#define nl_outip6 nl_outipaddr.in6
#define nl_realip6 nl_realipaddr.in6

* Accepted values for nl_flags
#define IPN_TCP 0x00001
#define IPN_FINDFORWARD 0x400000

Move a NAT mapping structure from user space into the kernel. This ioctl is used by ipfs(1M) to restore NAT sessions saved in /var/db/ipf/ipnat.ipf . The nat_save structure must have its ipn_nat and ipn_ipnat structures filled out correctly. Fields not assigned a value must be initialized to 0. All pointer fields are adjusted, as appropriate, once the structure is passed into the kernel and none are preserved.

To create a translation, the following fields must be set:

Interface name - The interface name on which the host is to be exited must be set in nat_ifnames[0].
Local IP address and port number - The connection's local IP address and port number are stored in network byte order using nat_inip/nat_inport.
Destination address/port - The destination address/port are stored in nat_oip/nat_oport. If you are using IPv6, you must use nat_inip6.in6 member to pass local IPv6 address.
Target address/port - The translation's target address/port is stored in nat_outip/nat_outport. If you are using IPv6, you must use nat_outip6.in6 member to pass translation target address.

    * Structures used with SIOCSTPUT.
    typedef struct nat_save {
      void *ipn_next;
      struct nat ipn_nat;
      struct ipnat ipn_ipnat;
      struct frentry ipn_fr;
      int ipn_dsize;
      char ipn_data[4];
     } nat_save_t;

     typedef struct nat {
       ipfmutex_t nat_lock;
       struct nat *nat_next;
       struct nat **nat_pnext;
       struct nat *nat_hnext[2];
       struct nat **nat_phnext[2];
       struct hostmap *nat_hm;
       void *nat_data;
       struct nat **nat_me;
       struct ipstate *nat_state;
       struct ap_session *nat_aps;
       frentry_t *nat_fr;
       struct ipnat *nat_ptr;
       void *nat_ifps[2];
       void *nat_sync;
       ipftqent_t nat_tqe;
       u_32_t nat_flags;
       u_32_t nat_sumd[2];
       u_32_t nat_ipsumd;
       u_32_t nat_mssclamp;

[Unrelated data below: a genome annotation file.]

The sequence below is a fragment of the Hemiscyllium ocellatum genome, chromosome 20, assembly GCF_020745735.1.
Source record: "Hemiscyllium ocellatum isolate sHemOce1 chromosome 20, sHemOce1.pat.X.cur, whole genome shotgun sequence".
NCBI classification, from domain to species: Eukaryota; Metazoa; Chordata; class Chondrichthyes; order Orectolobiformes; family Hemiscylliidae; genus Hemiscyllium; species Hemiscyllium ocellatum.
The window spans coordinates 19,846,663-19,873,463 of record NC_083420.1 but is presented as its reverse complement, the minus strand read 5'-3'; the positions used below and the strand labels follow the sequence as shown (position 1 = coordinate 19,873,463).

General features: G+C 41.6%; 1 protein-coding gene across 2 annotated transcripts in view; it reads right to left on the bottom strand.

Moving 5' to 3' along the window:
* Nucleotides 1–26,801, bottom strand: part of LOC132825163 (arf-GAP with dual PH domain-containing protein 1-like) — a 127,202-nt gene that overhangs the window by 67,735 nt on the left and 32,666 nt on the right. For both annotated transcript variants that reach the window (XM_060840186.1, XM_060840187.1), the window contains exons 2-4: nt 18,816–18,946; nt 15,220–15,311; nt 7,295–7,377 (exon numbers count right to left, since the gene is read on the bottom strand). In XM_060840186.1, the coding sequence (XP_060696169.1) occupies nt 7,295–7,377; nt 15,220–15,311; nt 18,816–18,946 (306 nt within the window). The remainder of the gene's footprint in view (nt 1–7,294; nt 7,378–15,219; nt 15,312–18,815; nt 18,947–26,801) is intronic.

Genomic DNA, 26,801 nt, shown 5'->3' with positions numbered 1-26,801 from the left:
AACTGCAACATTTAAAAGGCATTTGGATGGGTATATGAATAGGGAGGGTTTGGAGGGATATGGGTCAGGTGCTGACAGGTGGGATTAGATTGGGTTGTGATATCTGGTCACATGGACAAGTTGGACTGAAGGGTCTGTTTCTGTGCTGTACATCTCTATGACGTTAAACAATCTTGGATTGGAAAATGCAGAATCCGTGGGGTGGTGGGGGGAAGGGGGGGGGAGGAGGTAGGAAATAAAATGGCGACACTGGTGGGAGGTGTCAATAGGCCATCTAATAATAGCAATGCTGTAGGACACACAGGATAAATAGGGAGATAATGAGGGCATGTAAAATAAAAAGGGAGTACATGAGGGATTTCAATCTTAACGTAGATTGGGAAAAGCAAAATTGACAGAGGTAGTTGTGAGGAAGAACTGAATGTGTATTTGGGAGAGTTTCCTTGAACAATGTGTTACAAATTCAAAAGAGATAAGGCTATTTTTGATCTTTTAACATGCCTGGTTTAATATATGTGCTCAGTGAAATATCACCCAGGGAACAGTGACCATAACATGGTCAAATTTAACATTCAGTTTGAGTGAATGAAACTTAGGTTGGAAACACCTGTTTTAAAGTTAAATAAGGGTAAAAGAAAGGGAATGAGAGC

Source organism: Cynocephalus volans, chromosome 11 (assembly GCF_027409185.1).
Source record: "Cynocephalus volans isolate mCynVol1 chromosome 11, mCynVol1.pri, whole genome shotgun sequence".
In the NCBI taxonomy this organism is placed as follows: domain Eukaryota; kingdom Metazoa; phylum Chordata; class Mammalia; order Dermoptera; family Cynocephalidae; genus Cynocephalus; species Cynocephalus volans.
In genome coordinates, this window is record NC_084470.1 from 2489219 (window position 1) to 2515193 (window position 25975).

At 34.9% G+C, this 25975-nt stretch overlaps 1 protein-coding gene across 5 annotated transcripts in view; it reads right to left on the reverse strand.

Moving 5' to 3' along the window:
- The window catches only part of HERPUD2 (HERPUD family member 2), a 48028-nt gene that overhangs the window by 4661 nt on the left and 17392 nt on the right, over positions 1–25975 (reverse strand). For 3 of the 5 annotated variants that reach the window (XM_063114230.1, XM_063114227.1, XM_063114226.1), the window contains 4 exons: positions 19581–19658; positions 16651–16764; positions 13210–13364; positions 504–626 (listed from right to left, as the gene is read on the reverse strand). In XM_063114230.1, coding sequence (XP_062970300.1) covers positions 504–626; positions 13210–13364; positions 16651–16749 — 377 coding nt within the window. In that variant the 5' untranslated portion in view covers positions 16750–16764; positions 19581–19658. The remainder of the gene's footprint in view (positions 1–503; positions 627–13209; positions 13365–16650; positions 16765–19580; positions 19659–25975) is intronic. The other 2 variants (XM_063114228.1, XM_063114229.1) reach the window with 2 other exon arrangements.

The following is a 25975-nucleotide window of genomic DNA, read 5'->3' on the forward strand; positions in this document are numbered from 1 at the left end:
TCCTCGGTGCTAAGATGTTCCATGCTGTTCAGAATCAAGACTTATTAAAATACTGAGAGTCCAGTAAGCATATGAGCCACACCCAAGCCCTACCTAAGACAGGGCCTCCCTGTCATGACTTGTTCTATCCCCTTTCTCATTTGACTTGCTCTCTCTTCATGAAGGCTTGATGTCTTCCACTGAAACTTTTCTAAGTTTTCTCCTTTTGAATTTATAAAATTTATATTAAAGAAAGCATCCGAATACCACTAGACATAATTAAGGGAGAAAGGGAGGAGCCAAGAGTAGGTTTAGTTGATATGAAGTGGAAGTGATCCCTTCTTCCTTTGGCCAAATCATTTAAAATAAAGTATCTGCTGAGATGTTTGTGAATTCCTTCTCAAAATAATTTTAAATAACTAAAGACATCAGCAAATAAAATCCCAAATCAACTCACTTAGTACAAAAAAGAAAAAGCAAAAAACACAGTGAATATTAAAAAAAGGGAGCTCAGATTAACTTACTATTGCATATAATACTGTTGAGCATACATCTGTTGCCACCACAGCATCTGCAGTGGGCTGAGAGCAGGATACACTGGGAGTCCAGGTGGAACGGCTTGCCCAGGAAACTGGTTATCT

i6addr_t nat_inip6;
       i6addr_t nat_outip6;
       i6addr_t nat_oip6;
       U_QUAD_T nat_pkts[2];
       U_QUAD_T nat_bytes[2];
       union {
         udpinfo_t nat_unu;
         tcpinfo_t nat_unt;
         icmpinfo_t nat_uni;
         greinfo_t nat_ugre;
       } nat_un;
       u_short nat_oport;
       u_short nat_use;
       u_char nat_p;
       int nat_dir;
       int nat_ref;
       int nat_hv[2];
       char nat_ifnames[2][LIFNAMSIZ];
       int nat_rev;
       int nat_v;
       int nat_redir;
      } nat_t;

      #define nat_inip nat_inip6.in4
      #define nat_outip nat_outip6.in4
      #define nat_oip nat_oip6.in4
      #define nat_inport nat_un.nat_unt.ts_sport
      #define nat_outport nat_un.nat_unt.ts_dport
       * Values for nat_dir, nat_redir
       * both members have to be set to same value by proxy app.
      #define NAT_INBOUND 0
      #define NAT_OUTBOUND 1
  * Definitions for nat_flags
  #define NAT_TCP 0x0001 /* IPN_TCP */


The following example shows how to prepare and use SIOCSTPUT to insert a NAT session directly into the table. The usual TCP/IP code is omitted is this example.

In the code segment below, incoming_fd is the TCP connection file descriptor that is accepted as part of the redirect process, while remote_fd is the outgoing TCP connection to the remote server being translated back to the original IP address/port pair.

The following ipnat headers must be included before you can use the code shown in this example: